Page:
The bench recorded the Election Commission’s stand, as revealed by its counsel, Meenakshi Arora, that it supports the petitioner’s pleas for setting up of special courts, and expeditious hearing of criminal cases against politicians, and life-long disqualification of convicted criminals.

The Centre, however, told the bench that it had not made up its mind on the question of life-long disqualification of convicted criminals, because it has various implications.

When the Centre suggested entrusting the cases against politicians with the existing special courts, Justice Gogoi insisted that they must be exclusive.  “There are now 17,000 courts.   Addition of 1000 special courts for politicians would be welcome, in the interest of the nation”, Justice Gogoi observed.

The Court has directed the Competent Authority in the Union Government to lay before the Court the following information

1. How many of 1581 cases involving Members of Legislative Assembly (MLAs) and Members of Parliament (MPs.) [as declared at the time of filing of the nomination papers to the 2014 Elections) have been disposed of within the time frame of one year as envisaged by this Court by order dated 10th March, 2014 passed in Writ Petition (Civil) No.536 of 2011.

2. How many of these cases which have been finally decided have ended in acquittal/conviction of MPs. and MLAs., as may be.

3. Between 2014 and 2017 (as on date) whether any further criminal case(s) has been lodged against any present or former legislator (MP/MLA) and, if so, the detail(s) thereof, including detail(s) with regard to the disposal of such case(s).

Directions;

1.Insofar as setting up of Special Courts are concerned, setting up of Special Courts and infrastructure would be dependent on the availability of finances with the States. Without going into the controversy raised on the aforesaid score, the problem can be resolved by having a Central Scheme for setting up of Courts exclusively to deal with criminal cases involving political persons on the lines of the Fast Track Courts which were set up by the Central Government for a period of five (05) years and extended further which Scheme has now been discontinued.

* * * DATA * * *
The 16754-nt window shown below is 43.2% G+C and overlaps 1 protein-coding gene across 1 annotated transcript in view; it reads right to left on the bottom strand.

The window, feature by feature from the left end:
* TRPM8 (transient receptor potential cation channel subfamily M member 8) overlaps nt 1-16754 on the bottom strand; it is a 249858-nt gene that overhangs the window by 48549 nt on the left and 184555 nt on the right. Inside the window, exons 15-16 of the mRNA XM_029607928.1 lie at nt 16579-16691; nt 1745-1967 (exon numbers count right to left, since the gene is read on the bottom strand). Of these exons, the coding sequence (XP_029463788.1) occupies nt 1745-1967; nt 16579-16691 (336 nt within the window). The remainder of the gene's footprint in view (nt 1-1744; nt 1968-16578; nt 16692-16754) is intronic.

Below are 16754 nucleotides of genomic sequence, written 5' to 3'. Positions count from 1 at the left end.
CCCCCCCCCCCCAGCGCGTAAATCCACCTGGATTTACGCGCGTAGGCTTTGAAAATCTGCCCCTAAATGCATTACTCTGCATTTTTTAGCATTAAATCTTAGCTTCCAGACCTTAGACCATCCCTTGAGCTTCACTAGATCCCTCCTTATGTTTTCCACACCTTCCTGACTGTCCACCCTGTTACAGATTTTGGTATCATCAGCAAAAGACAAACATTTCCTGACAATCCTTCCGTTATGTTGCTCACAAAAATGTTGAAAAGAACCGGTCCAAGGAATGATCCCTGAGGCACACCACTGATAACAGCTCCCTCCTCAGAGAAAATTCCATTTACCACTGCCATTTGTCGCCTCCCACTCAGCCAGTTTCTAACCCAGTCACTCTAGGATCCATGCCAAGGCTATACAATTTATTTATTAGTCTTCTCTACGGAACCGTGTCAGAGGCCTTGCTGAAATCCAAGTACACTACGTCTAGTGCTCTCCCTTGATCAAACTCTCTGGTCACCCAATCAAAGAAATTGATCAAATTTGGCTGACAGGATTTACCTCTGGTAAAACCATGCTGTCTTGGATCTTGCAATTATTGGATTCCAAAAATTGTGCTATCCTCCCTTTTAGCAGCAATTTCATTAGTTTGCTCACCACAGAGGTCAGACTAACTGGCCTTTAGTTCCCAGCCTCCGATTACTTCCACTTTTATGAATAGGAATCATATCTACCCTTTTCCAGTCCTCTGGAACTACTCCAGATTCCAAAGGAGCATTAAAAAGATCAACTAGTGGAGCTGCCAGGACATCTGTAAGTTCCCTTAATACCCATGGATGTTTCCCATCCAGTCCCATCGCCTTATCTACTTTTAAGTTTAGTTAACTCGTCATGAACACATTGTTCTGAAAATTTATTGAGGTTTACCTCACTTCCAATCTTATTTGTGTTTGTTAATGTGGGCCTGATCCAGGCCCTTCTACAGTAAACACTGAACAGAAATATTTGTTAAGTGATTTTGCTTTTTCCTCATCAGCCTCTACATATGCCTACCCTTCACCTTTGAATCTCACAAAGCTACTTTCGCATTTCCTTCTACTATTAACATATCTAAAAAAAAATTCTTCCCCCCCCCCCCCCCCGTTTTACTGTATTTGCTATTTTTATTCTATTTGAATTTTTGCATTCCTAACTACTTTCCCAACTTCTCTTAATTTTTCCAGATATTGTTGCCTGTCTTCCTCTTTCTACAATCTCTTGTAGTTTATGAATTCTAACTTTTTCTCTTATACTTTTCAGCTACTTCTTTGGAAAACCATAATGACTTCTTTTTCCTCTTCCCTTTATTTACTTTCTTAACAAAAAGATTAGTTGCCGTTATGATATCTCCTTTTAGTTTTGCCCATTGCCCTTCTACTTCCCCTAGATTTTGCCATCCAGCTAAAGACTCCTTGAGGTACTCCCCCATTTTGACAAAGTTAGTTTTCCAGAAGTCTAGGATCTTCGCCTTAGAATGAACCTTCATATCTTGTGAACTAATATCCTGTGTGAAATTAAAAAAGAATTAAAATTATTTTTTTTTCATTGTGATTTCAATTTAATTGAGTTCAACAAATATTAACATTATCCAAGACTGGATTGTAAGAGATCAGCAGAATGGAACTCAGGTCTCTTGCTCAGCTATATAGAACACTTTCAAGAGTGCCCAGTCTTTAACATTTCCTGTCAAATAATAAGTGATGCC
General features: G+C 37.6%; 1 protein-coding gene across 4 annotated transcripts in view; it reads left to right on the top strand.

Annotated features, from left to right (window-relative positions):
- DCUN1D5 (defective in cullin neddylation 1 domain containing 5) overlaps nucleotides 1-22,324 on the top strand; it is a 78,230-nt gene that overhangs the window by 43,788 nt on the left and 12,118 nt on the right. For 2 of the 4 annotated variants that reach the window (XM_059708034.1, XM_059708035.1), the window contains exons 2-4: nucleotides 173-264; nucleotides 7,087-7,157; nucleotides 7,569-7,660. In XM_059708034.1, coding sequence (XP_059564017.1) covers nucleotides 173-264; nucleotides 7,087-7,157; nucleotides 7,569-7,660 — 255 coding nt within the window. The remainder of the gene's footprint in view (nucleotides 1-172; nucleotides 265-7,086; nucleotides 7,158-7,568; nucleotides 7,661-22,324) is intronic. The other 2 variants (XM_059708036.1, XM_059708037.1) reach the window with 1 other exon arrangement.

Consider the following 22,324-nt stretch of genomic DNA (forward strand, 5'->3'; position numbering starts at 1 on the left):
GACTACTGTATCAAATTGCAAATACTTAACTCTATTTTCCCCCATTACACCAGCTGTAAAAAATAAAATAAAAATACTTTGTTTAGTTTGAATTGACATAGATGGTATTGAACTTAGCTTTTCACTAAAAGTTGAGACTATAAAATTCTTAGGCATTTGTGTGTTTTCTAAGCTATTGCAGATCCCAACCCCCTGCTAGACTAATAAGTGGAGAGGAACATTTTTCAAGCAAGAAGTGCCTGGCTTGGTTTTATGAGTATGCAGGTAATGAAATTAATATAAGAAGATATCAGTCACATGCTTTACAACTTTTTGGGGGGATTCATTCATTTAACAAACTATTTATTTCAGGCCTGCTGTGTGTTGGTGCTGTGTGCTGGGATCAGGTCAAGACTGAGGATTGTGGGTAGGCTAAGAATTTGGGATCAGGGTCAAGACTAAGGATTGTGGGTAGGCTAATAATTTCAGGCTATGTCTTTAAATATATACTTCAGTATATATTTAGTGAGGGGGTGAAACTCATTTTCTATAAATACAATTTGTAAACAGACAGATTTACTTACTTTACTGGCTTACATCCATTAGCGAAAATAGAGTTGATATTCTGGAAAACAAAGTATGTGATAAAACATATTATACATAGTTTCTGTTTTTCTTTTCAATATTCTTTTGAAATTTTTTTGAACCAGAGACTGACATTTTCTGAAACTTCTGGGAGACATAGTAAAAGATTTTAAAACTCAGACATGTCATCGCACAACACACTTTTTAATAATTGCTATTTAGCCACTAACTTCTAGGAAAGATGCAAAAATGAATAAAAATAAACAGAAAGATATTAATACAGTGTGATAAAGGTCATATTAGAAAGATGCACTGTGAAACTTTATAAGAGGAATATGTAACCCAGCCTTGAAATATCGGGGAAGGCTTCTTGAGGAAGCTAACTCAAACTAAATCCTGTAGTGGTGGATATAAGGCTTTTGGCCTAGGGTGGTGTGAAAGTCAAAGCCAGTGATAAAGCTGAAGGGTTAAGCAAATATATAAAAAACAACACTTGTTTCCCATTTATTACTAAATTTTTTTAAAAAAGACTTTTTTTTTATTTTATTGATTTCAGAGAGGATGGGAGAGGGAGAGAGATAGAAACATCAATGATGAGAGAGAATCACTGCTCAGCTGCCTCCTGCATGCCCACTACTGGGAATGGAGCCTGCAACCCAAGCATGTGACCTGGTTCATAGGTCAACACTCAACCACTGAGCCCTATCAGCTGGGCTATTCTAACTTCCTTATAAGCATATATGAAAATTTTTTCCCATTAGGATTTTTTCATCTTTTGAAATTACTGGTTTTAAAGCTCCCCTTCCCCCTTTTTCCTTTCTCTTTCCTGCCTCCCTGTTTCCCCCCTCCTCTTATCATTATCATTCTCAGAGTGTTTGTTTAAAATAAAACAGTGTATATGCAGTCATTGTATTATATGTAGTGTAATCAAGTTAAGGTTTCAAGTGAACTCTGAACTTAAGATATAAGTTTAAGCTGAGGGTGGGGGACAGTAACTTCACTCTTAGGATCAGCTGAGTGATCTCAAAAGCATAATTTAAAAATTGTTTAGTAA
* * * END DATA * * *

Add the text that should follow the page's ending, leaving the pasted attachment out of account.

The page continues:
2. A Scheme to give effect to the above may be laid before the Court on the next date fixed indicating the amount of funds that can be earmarked for setting up of Special Courts where-after the issue of appointment of Judicial Officers, Public Prosecutors, Court staff and other such requirement of man-power and infrastructure (which would depend on the availability of funds from the Central Government) will be dealt with by the Court, if required, by interacting with the representatives of the respective State Governments.

The Court has granted granted two weeks' time for Election Commission to bring on record an affidavit showing the nature of cases wherein the power under Section 11 of the Representation of the People Act, 1951 has been exercised in the past.

The next date of hearing of the case is on December 13.

Read the Order Here